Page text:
This is my standard-issue footwear. I also have a pair of boots from a military supply store in Hawaii. I stopped there on my way to a mission in the Marshall Islands. You can’t get sturdy ones like those here. They’re great in rainy season.
We normally use these to connect to a radio so that we can communicate during an operation. If the radio fails, we have a rope-signal system: A diver pulls a rope connected to team members at the surface to say, “Everything is OK” or, “Found it.”
We use a type of sonar when we’re in boats to home in on a bomb’s general area. Once we dive into the water, though, we rely on metal detectors. It’s crucial. The water is often murky, so we usually can’t see the devices until they’re right in front of us.
This is built for diving. It can go in the water, and the pressure won’t affect it. Everyone on the team has one, but most only wear it on dives. I always keep it on; I have to check the time to make sure everyone is doing their jobs efficiently.
When we find a bomb, we assess its weight — heavier bombs require bigger bags. We’re not just matching weight, though. We’re also evaluating suction. For example, if a bomb is stuck in the mud, that will be incorporated into the calculation.
This is to mark that we’re all on the same team. It reads, “CMAC Salvage Dive Unit, 1st of its kind.” We have a game with it. If someone pulls his out and you don’t have yours, you have to buy beer for everyone. I always carry mine.
It’s a safety precaution. We keep the lifejackets around because sometimes when we go on an operation, we have journalists or others who come along and can’t swim very well. But for us, we don’t need them. You have to be a good swimmer to do this job!
Cambodia is hot and the water here definitely isn’t cold, but we need very thick wet suits to protect us from rocks and wood. We’re also wearing 40 kilos of gear when we’re preparing to dive; I have to pour water down my back to stay cool.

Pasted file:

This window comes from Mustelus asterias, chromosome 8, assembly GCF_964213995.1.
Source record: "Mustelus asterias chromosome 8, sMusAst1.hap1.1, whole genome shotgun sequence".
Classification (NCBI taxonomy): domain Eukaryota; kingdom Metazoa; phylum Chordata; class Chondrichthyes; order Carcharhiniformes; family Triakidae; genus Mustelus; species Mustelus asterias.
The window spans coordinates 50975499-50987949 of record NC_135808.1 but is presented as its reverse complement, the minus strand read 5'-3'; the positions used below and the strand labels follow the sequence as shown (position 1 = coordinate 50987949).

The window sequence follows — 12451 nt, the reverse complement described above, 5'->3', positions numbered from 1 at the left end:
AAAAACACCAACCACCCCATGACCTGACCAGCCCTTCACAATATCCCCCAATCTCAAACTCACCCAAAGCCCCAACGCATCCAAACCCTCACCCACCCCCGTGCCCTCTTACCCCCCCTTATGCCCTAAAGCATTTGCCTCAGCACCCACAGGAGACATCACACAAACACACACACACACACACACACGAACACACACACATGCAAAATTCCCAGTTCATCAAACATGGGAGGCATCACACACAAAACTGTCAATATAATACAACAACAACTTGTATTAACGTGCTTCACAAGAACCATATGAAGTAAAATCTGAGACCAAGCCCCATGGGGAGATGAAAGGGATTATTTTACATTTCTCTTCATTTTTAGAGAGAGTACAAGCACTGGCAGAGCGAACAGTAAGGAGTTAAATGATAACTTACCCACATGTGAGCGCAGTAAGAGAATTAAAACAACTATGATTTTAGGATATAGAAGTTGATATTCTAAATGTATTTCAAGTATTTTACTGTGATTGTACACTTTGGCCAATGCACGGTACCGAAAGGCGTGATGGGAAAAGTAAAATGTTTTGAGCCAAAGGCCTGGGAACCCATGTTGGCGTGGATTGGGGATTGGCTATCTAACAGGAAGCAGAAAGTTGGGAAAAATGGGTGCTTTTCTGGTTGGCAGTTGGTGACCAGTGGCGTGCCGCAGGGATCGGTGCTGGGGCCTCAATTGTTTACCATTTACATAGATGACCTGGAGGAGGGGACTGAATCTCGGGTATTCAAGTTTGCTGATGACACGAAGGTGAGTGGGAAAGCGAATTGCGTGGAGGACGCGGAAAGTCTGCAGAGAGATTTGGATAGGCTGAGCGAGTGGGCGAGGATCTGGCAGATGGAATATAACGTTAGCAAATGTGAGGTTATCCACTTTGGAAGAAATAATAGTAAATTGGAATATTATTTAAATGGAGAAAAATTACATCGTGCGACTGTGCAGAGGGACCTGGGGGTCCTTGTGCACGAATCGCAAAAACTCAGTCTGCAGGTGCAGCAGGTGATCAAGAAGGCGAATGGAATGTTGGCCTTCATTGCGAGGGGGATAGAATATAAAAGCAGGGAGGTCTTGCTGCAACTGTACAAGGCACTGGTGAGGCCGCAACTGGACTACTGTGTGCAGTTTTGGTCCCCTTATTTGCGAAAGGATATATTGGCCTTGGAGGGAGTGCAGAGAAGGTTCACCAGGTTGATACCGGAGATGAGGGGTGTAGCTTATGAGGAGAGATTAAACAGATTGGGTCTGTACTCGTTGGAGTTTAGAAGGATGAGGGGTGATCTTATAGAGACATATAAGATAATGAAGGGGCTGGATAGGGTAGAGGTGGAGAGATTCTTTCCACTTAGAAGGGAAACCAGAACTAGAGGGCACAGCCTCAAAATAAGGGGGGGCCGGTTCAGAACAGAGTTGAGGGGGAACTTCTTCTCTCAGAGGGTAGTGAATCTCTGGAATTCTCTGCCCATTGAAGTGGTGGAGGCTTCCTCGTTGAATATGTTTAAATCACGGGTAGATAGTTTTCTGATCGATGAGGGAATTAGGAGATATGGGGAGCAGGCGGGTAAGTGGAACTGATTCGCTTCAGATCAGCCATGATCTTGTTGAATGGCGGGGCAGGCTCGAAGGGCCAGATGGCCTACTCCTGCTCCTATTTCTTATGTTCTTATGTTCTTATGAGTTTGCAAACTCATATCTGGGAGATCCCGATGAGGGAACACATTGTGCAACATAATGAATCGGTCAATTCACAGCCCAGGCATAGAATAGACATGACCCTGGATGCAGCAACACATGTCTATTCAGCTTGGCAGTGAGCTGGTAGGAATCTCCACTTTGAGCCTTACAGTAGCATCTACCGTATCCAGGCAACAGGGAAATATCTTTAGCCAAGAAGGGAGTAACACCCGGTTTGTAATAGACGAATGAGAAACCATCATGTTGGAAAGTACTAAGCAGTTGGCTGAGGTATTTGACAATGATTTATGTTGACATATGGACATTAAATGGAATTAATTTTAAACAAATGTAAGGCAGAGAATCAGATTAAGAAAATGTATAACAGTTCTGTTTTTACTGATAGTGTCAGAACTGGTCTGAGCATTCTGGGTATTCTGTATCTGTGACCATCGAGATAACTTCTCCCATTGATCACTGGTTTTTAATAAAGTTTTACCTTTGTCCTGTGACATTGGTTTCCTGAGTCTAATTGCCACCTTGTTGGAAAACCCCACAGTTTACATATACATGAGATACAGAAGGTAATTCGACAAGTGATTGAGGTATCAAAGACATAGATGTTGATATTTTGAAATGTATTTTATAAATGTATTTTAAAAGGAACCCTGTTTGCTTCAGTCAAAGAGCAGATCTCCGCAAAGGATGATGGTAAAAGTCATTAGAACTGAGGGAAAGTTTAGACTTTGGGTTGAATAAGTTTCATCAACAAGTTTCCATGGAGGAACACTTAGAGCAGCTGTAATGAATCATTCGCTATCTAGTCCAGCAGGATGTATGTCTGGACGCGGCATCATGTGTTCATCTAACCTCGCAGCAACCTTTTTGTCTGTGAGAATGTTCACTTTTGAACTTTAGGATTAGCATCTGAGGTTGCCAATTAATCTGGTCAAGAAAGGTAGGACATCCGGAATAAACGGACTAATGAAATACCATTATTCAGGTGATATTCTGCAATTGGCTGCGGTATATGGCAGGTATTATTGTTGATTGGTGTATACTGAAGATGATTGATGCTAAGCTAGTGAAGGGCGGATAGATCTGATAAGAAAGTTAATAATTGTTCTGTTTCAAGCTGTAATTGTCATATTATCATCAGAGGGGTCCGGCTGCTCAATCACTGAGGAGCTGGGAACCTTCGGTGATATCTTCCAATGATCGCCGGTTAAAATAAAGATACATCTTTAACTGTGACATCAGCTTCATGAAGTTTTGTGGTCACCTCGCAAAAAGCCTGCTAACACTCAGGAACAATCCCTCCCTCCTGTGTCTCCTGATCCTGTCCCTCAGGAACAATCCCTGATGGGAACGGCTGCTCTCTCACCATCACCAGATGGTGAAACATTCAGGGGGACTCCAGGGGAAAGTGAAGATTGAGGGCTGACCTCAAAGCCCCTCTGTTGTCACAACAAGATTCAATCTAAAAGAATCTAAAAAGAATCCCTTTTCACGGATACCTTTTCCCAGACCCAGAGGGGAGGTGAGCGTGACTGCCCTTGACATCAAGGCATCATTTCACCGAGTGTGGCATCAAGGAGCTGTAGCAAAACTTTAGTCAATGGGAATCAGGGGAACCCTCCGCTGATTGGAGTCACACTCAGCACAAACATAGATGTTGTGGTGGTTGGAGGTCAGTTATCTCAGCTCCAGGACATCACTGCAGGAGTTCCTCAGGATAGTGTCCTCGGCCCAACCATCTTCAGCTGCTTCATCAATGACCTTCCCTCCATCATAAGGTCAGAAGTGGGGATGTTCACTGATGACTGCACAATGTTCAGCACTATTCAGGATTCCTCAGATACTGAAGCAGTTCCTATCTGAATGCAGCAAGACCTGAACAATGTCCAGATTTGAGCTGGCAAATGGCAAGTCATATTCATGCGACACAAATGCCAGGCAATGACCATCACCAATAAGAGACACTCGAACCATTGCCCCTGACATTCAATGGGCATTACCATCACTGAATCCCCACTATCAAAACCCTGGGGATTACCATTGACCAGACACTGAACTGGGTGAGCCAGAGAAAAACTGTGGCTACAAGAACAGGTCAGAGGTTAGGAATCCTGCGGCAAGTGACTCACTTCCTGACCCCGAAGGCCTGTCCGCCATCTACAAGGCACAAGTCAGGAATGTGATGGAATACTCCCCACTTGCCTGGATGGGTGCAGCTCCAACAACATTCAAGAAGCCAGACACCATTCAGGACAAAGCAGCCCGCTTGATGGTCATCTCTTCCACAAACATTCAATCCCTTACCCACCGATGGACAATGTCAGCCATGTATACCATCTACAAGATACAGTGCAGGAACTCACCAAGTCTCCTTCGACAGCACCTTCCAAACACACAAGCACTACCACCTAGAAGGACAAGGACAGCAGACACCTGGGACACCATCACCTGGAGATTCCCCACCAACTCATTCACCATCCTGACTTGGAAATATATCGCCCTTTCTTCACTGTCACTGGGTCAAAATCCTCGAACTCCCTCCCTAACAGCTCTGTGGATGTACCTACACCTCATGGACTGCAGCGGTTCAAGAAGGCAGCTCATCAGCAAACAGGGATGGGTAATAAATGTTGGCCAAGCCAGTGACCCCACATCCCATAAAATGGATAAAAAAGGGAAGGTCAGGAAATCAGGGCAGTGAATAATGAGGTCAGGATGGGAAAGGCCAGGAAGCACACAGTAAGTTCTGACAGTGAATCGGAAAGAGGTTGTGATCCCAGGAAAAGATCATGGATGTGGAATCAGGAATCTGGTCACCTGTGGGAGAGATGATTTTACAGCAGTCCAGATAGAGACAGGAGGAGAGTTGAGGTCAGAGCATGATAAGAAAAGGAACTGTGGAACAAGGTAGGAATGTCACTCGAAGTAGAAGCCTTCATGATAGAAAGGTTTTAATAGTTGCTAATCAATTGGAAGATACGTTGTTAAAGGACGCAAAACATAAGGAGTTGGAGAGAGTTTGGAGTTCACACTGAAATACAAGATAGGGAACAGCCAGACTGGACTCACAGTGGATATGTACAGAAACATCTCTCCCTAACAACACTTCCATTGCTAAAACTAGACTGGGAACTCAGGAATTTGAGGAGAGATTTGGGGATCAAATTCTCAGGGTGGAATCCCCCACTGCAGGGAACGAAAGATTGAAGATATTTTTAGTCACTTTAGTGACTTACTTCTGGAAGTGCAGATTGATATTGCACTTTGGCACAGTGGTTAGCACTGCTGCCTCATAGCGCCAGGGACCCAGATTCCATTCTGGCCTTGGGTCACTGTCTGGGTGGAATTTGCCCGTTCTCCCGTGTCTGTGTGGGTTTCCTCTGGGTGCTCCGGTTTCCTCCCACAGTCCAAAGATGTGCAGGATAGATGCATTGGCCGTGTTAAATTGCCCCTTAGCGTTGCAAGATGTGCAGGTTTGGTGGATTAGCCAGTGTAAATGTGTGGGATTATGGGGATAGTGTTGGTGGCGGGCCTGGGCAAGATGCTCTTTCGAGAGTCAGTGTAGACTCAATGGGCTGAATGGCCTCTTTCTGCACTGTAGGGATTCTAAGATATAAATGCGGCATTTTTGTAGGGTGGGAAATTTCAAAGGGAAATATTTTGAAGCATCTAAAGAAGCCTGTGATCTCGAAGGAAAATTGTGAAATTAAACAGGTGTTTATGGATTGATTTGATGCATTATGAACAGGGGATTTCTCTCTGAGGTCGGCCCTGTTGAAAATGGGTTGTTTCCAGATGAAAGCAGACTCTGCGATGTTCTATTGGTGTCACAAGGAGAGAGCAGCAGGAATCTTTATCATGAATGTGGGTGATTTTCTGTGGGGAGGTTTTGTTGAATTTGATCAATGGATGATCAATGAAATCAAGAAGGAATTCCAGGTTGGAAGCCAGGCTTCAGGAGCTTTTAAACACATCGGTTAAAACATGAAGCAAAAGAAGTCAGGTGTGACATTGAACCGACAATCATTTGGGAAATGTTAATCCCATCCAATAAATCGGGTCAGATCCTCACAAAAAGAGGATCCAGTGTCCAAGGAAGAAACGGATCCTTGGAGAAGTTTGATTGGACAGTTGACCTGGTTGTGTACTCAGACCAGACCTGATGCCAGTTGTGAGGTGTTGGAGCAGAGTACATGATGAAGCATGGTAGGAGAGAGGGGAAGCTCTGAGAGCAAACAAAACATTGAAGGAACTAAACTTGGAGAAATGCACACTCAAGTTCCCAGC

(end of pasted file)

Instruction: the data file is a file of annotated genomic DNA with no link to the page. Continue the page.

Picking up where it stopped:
This is an M117 bomb defused several years ago. I thought the shape would make a good grill. I designed it and hired someone to make it. It’s been a big hit. After a successful operation, we usually have a little party at our headquarters and grill meat.
There are lots of dangers underwater, including cuts from sharp objects and air embolism. So far, there haven’t been any accidents, but if there are, we’re ready. We even did a practice medevac, dragging a nonresponsive diver out of the water.
Everyone gets one to hold their things. I usually just have my wallet and phone, which I use to keep in touch with my two children. They live with my in-laws, because my wife and I both work as deminers and are traveling constantly.
These last various amounts of time, depending on the diver. Everyone breathes differently — some use a lot of air quickly, some spend very little. Divers keep close track of how much air they have left and make sure not to exceed their limit.
Unearthing bombs is old hat for Sok Chenda. For nearly 20 years, he’s been removing unexploded ordnance from his country’s fields and forests as an employee of the Cambodian Mine Action Centre (CMAC). But a May 2015 mission in search of an MK-82 warhead had the veteran, in his own words, “worried about everything.” It was the team’s first underwater operation, and the Mekong River didn’t make the job easy. “We couldn’t see anything. It was difficult to identify and to figure out when to pull it up,” Chenda, now 39, recalls.
Cambodia is littered with active weapons: During the Vietnam War, America dropped some 500,000 tons of explosives there. The Khmer Rouge’s reign and a subsequent civil war left the country among the most heavily mined in the world. Since 1979, around 64,000 people have been killed or wounded by the dangerous remnants of 20th-century conflicts.
The CMAC, formed in 1992, destroyed more than 2.3 million explosives in its first two decades of operation. This all happened on land, however. In 2013, the CMAC partnered with the U.S.-based demining charity Golden West Humanitarian Foundation to create an 11-person underwater unit. Chenda was tapped to lead it. After two years of training, his team ventured onto the Mekong—and despite Chenda’s anxiety, the mission was a success.
In August, after retrieving another MK-82 from a flooded quarry, Chenda spoke with Foreign Policy about what he uses to flush weapons from Cambodia’s waters.